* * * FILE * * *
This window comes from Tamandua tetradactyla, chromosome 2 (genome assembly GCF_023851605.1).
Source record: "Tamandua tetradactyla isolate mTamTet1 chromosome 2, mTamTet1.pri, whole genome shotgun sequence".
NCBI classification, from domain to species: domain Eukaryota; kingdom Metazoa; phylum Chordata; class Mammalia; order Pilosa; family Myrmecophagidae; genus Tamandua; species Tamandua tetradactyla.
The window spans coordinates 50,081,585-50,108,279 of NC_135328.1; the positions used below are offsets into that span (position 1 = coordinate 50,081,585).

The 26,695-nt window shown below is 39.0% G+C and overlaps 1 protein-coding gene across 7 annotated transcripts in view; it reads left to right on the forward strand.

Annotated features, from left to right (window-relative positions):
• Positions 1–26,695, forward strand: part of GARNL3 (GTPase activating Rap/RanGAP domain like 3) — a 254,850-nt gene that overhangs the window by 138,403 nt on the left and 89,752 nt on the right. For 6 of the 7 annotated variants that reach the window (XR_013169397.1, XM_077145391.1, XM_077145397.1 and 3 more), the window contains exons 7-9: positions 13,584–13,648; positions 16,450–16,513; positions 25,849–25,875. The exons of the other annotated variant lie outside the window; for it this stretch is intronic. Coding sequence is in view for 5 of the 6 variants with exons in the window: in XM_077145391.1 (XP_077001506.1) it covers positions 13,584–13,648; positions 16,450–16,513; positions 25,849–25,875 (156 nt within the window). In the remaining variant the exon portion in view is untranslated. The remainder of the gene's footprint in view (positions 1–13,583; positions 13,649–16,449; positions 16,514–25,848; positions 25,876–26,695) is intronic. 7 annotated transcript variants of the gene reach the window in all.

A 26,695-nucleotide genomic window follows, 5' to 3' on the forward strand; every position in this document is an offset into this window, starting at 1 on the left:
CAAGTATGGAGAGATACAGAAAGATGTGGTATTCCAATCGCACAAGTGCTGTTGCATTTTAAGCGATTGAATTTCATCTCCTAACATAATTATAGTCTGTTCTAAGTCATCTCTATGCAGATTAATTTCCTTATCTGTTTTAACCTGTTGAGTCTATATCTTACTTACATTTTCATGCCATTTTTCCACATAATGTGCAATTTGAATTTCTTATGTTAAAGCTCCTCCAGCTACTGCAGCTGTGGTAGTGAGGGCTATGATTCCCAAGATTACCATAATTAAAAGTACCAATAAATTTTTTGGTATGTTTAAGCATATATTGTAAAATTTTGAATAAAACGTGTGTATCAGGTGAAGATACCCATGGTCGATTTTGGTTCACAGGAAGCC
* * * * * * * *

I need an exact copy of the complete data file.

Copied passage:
This window comes from Tamandua tetradactyla, chromosome 2 (genome assembly GCF_023851605.1).
Source record: "Tamandua tetradactyla isolate mTamTet1 chromosome 2, mTamTet1.pri, whole genome shotgun sequence".
NCBI classification, from domain to species: domain Eukaryota; kingdom Metazoa; phylum Chordata; class Mammalia; order Pilosa; family Myrmecophagidae; genus Tamandua; species Tamandua tetradactyla.
The window spans coordinates 50,081,585-50,108,279 of NC_135328.1; the positions used below are offsets into that span (position 1 = coordinate 50,081,585).

The 26,695-nt window shown below is 39.0% G+C and overlaps 1 protein-coding gene across 7 annotated transcripts in view; it reads left to right on the forward strand.

Annotated features, from left to right (window-relative positions):
• Positions 1–26,695, forward strand: part of GARNL3 (GTPase activating Rap/RanGAP domain like 3) — a 254,850-nt gene that overhangs the window by 138,403 nt on the left and 89,752 nt on the right. For 6 of the 7 annotated variants that reach the window (XR_013169397.1, XM_077145391.1, XM_077145397.1 and 3 more), the window contains exons 7-9: positions 13,584–13,648; positions 16,450–16,513; positions 25,849–25,875. The exons of the other annotated variant lie outside the window; for it this stretch is intronic. Coding sequence is in view for 5 of the 6 variants with exons in the window: in XM_077145391.1 (XP_077001506.1) it covers positions 13,584–13,648; positions 16,450–16,513; positions 25,849–25,875 (156 nt within the window). In the remaining variant the exon portion in view is untranslated. The remainder of the gene's footprint in view (positions 1–13,583; positions 13,649–16,449; positions 16,514–25,848; positions 25,876–26,695) is intronic. 7 annotated transcript variants of the gene reach the window in all.

A 26,695-nucleotide genomic window follows, 5' to 3' on the forward strand; every position in this document is an offset into this window, starting at 1 on the left:
CAAGTATGGAGAGATACAGAAAGATGTGGTATTCCAATCGCACAAGTGCTGTTGCATTTTAAGCGATTGAATTTCATCTCCTAACATAATTATAGTCTGTTCTAAGTCATCTCTATGCAGATTAATTTCCTTATCTGTTTTAACCTGTTGAGTCTATATCTTACTTACATTTTCATGCCATTTTTCCACATAATGTGCAATTTGAATTTCTTATGTTAAAGCTCCTCCAGCTACTGCAGCTGTGGTAGTGAGGGCTATGATTCCCAAGATTACCATAATTAAAAGTACCAATAAATTTTTTGGTATGTTTAAGCATATATTGTAAAATTTTGAATAAAACGTGTGTATCAGGTGAAGATACCCATGGTCGATTTTGGTTCACAGGAAGCC